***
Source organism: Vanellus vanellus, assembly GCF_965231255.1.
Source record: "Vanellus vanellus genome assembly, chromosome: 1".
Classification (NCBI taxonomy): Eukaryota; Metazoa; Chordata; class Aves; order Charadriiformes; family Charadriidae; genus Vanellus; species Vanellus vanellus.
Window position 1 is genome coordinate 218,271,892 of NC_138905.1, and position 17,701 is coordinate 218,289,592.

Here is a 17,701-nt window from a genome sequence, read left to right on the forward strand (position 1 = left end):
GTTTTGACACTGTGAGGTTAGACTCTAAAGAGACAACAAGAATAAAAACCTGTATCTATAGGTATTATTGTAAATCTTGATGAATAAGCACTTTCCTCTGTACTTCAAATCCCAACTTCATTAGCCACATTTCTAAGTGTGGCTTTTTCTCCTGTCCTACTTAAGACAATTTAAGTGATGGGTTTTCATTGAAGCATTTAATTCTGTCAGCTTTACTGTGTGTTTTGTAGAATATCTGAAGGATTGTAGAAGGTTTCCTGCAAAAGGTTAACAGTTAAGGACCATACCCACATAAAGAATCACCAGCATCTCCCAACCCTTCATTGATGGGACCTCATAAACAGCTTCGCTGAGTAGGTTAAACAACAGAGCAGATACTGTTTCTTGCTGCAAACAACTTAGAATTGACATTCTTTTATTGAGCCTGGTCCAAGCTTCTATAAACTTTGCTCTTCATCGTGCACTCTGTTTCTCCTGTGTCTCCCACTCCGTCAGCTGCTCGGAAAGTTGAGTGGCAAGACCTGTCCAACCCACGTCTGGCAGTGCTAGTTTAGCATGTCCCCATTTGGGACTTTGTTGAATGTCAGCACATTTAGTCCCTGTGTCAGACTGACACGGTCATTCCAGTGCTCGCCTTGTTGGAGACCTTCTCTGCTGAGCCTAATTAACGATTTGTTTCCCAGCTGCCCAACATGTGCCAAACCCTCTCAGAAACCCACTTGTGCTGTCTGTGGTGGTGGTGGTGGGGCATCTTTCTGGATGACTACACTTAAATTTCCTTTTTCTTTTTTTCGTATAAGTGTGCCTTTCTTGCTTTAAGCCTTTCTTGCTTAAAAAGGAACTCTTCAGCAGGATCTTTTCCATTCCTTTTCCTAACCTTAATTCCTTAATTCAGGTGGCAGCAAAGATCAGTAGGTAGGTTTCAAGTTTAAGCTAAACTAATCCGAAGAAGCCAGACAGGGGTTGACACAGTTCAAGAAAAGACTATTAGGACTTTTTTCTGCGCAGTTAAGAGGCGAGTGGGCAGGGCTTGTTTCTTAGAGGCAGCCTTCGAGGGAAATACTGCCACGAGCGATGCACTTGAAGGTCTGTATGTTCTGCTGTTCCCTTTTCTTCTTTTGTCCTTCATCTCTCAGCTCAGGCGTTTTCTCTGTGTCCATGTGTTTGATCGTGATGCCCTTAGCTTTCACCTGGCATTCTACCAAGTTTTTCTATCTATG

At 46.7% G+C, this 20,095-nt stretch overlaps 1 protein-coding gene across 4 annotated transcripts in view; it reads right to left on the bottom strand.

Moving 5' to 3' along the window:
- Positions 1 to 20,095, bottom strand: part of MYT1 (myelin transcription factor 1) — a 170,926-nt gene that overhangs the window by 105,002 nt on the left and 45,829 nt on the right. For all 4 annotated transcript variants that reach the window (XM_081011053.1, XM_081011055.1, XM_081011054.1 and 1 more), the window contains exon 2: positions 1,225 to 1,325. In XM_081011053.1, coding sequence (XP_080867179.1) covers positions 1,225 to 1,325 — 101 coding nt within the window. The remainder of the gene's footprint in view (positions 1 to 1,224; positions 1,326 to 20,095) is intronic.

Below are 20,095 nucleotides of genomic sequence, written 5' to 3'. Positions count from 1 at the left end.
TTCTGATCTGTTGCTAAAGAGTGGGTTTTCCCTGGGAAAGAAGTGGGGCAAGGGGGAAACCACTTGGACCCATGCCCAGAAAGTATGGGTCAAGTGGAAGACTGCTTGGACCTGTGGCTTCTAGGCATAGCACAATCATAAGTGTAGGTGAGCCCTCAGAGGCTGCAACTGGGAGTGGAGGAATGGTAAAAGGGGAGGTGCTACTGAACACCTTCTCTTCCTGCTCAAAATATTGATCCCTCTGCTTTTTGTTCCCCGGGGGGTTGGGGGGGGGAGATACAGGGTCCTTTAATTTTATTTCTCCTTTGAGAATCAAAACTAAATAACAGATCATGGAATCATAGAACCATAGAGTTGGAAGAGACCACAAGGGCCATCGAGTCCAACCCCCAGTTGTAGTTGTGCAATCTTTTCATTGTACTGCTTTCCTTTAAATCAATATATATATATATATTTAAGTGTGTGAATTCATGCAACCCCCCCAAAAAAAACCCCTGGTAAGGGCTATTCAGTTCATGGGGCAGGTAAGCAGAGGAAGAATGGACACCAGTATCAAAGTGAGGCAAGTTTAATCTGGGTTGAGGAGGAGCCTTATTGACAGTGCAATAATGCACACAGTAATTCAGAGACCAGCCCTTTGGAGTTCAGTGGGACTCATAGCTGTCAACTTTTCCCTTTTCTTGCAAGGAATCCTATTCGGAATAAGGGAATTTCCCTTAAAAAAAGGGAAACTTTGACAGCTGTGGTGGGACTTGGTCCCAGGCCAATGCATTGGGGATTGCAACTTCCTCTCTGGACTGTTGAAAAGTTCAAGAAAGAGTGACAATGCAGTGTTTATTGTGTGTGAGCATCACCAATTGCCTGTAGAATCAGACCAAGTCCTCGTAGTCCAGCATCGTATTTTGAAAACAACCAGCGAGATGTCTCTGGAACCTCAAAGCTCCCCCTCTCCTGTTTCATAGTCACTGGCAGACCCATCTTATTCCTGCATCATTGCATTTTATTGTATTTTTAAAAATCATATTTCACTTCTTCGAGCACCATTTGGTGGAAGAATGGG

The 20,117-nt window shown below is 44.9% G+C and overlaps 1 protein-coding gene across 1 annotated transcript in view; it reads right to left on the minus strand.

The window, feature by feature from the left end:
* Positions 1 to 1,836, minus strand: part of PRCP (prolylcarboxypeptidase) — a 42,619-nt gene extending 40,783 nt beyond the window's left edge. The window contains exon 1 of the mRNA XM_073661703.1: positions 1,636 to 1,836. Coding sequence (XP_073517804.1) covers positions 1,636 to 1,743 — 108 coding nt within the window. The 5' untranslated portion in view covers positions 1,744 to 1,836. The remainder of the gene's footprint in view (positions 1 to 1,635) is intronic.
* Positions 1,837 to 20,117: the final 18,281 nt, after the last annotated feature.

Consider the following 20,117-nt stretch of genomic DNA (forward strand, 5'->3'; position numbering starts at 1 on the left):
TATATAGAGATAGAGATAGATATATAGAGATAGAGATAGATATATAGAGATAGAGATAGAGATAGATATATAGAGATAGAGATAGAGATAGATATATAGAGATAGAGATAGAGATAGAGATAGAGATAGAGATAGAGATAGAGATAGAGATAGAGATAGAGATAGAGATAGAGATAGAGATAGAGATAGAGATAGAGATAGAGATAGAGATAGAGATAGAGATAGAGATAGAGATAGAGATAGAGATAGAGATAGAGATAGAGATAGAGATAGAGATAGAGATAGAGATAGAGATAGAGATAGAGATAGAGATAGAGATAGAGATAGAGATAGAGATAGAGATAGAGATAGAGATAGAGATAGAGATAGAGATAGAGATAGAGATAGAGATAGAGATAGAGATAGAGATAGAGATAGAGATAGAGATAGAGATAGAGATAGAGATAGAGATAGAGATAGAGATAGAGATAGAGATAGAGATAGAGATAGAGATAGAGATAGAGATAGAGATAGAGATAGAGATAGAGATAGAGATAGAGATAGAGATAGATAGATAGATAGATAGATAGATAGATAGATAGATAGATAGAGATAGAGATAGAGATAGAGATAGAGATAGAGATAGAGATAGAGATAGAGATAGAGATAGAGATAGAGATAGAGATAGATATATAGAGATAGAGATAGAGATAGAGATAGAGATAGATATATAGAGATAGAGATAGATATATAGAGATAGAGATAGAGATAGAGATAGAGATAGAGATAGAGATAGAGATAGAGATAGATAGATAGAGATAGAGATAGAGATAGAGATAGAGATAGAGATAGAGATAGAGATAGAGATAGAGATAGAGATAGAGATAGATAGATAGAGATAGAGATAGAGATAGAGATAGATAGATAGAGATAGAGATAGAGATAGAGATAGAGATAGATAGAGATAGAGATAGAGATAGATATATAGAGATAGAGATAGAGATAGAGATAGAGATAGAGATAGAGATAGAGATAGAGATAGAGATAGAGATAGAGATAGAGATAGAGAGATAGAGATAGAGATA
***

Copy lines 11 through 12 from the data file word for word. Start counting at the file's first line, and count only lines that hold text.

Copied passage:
TTCTGATCTGTTGCTAAAGAGTGGGTTTTCCCTGGGAAAGAAGTGGGGCAAGGGGGAAACCACTTGGACCCATGCCCAGAAAGTATGGGTCAAGTGGAAGACTGCTTGGACCTGTGGCTTCTAGGCATAGCACAATCATAAGTGTAGGTGAGCCCTCAGAGGCTGCAACTGGGAGTGGAGGAATGGTAAAAGGGGAGGTGCTACTGAACACCTTCTCTTCCTGCTCAAAATATTGATCCCTCTGCTTTTTGTTCCCCGGGGGGTTGGGGGGGGGAGATACAGGGTCCTTTAATTTTATTTCTCCTTTGAGAATCAAAACTAAATAACAGATCATGGAATCATAGAACCATAGAGTTGGAAGAGACCACAAGGGCCATCGAGTCCAACCCCCAGTTGTAGTTGTGCAATCTTTTCATTGTACTGCTTTCCTTTAAATCAATATATATATATATATTTAAGTGTGTGAATTCATGCAACCCCCCCAAAAAAAACCCCTGGTAAGGGCTATTCAGTTCATGGGGCAGGTAAGCAGAGGAAGAATGGACACCAGTATCAAAGTGAGGCAAGTTTAATCTGGGTTGAGGAGGAGCCTTATTGACAGTGCAATAATGCACACAGTAATTCAGAGACCAGCCCTTTGGAGTTCAGTGGGACTCATAGCTGTCAACTTTTCCCTTTTCTTGCAAGGAATCCTATTCGGAATAAGGGAATTTCCCTTAAAAAAAGGGAAACTTTGACAGCTGTGGTGGGACTTGGTCCCAGGCCAATGCATTGGGGATTGCAACTTCCTCTCTGGACTGTTGAAAAGTTCAAGAAAGAGTGACAATGCAGTGTTTATTGTGTGTGAGCATCACCAATTGCCTGTAGAATCAGACCAAGTCCTCGTAGTCCAGCATCGTATTTTGAAAACAACCAGCGAGATGTCTCTGGAACCTCAAAGCTCCCCCTCTCCTGTTTCATAGTCACTGGCAGACCCATCTTATTCCTGCATCATTGCATTTTATTGTATTTTTAAAAATCATATTTCACTTCTTCGAGCACCATTTGGTGGAAGAATGGG

The 20,117-nt window shown below is 44.9% G+C and overlaps 1 protein-coding gene across 1 annotated transcript in view; it reads right to left on the minus strand.